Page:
Tomorrow will be Take 3 on attempting to complete some GI testing...Both of the first two attempts had to be rescheduled due to an inability to keep any liquids in my body which is necessary for this test. Round 2 even came with blood sugars in the 40s...just cause, you know, puking bile and stomach acid at 8 am wasn't enough fun to begin the day with...
So, Breath Test vs. Kylene's Nasty Masties Round 3 will go down (hopefully) tomorrow afternoon. And I really, really need my body to cooperate tomorrow. This breath test cannot be done within 6 weeks of having had a colonoscopy. After tomorrow, the next availability for this breath test is not until May and, you guessed it, AFTER the colonoscopy that was also scheduled after my GI appointment last week. So I'm going in prepared with a double dose of zofran and some benadryl (cause you know, nausea probably isn't enough excitement for my mast cells to throw at me, there's always the potential for some allergic reaction to what I have to drink, too...) and ready for tomorrow afternoon to be the best. day. ever. (If you haven't caught on to the amount of sarcasm usually used in these posts, please insert sarcasm and re-read that last sentence =P)
Anyway, puking episodes delaying this breath test is not the only fun that's been happening since my GI appointment last week. I am cautiously optimistic that the appointment went well and this doctor may actually be able to help us figure some stuff out. Unfortunately I have learned that only time will tell when it comes to determining whether a doctor will truly be helpful, but I am encouraged and we are hoping that he will be able to at least get us moving in the right direction.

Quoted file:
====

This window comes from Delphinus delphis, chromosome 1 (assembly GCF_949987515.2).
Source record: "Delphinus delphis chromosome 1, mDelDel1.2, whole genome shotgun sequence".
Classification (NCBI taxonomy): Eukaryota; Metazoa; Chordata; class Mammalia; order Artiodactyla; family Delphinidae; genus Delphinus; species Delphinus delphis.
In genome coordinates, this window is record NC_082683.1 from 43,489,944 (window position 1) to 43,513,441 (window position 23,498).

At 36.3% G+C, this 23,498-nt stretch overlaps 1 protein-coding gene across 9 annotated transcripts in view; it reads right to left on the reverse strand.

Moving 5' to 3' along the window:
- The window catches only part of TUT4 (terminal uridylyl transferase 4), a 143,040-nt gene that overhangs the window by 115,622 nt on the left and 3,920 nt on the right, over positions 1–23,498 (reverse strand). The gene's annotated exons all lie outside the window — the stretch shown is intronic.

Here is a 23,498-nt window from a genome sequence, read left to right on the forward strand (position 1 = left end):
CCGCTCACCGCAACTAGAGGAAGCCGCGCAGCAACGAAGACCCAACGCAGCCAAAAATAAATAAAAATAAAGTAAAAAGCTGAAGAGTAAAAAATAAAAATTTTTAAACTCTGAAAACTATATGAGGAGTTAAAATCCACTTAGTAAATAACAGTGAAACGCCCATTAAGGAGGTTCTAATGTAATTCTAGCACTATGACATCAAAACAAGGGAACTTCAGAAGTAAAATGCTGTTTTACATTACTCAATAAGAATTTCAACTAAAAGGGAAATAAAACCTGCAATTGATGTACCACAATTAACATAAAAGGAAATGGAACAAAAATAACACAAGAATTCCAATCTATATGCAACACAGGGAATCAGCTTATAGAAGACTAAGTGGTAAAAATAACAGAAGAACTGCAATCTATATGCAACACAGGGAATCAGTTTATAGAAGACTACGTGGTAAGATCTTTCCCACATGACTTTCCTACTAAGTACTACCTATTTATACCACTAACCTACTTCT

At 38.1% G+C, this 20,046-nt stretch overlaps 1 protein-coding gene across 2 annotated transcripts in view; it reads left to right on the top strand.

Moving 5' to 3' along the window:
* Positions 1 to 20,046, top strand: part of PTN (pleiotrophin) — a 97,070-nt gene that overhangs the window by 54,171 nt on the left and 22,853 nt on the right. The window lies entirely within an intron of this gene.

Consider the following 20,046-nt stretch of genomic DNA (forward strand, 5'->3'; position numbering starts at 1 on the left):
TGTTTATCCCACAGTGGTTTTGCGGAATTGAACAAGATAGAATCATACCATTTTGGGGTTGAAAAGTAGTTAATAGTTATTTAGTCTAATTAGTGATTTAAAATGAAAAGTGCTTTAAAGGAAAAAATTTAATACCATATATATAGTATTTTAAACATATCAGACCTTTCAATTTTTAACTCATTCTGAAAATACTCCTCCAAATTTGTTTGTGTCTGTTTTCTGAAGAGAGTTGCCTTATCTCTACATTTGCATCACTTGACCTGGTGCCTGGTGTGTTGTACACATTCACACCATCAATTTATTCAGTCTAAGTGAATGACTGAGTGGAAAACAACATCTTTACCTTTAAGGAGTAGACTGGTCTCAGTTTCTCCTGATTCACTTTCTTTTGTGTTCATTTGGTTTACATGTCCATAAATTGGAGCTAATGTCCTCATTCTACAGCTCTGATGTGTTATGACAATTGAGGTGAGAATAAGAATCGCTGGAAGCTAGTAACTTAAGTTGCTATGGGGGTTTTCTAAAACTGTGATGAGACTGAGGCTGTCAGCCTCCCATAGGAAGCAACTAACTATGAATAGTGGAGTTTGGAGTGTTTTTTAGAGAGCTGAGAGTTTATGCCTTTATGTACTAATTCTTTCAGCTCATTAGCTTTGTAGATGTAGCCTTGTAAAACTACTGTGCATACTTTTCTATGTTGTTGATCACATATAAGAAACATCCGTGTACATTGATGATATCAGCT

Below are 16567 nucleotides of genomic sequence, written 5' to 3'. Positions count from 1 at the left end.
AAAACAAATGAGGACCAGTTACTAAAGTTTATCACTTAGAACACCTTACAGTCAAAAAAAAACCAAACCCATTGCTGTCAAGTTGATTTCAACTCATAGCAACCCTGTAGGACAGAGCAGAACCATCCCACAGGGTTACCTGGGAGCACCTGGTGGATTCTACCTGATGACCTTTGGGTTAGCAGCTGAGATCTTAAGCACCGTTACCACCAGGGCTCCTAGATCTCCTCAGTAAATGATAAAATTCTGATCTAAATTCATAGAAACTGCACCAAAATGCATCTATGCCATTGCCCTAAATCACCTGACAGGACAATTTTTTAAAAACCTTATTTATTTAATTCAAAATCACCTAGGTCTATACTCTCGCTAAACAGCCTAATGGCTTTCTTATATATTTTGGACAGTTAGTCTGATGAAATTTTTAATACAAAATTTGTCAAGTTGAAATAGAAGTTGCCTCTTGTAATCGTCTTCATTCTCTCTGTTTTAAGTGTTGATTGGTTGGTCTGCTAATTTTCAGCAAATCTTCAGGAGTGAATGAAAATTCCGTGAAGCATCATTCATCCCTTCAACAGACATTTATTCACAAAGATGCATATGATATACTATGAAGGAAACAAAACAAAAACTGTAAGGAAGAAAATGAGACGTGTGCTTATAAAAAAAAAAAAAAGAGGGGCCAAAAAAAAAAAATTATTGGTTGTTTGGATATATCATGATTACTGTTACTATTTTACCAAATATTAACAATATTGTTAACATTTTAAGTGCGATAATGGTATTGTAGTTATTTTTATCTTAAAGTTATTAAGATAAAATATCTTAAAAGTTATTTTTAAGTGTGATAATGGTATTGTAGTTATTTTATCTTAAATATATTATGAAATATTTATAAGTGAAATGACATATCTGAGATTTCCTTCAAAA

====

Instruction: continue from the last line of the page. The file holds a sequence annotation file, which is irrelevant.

The best part of the appointment for me was the very end when we were getting up to leave. Leni had been tucked under his desk the entire appointment, but had been so quiet that he hadn't realized she was there. He spent 45 minutes with her head less than 6 inches from his feet...I'm just glad she didn't try to rest her head on his foot! He actually asked me, "Has she been here this whole time?" I wasn't sure how to reply to that other than to smile and nod. I wish my quick, witty comebacks that come so easily when I'm writing here would come to mind in the moment... =P No...she vaporized into the room silently right about when we started talking about my Creon dosage...
Anyway, moving past the case of the silent service dog, the appointment did go well. At least as well a first appointment can go. Like I said, we'll really know how well it went in the follow-up from the testing, but for now we're cautiously hopeful. I was referred to this doctor by my GI surgeon and motility specialist (also both at the Clinic) because both of them thought I might have some form of pancreatic insufficiency going on and this doctor's main specialty is in pancreatic issues.
He spent about 45 minutes with me going over all my recent history in depth and listening to my progression of symptoms and how my mast cell disease was impacted by these GI issues. He felt that my symptoms and lab work are not consistent with chronic pancreatitis (which I've been diagnosed with about 6 times) which my mast cell doctors agree. He said that the scarring found on my pancreas during an endoscopic ultrasound is also not consistent with chronic pancreatitis, although it could be an atypical presentation. He also felt that it was not actual scarring but clusters of tissue which he said could be indicative of mast cell infiltration of my pancreas. This was what my specialist had guessed when we mentioned these pancreas issues to him, so it was interesting to get another point of view on this. Unfortunately, there's no easy way to look into this further...the only option would be a biopsy which is not something we feel is needed right now.
We also discussed some of my other issues with absorption and blood sugar fluctuations. The reality is that these symptoms could be entirely mast cell driven with no GI mechanism behind them. If that is the case, it makes figuring out the next steps a bit more challenging as we may have to look into treatment options that bypass my intestines and hope we can get things under control then pray I can transition back onto oral/liquid meds and stay stable. But before we go that route, we still have some more GI testing to do to make sure we aren't missing anything.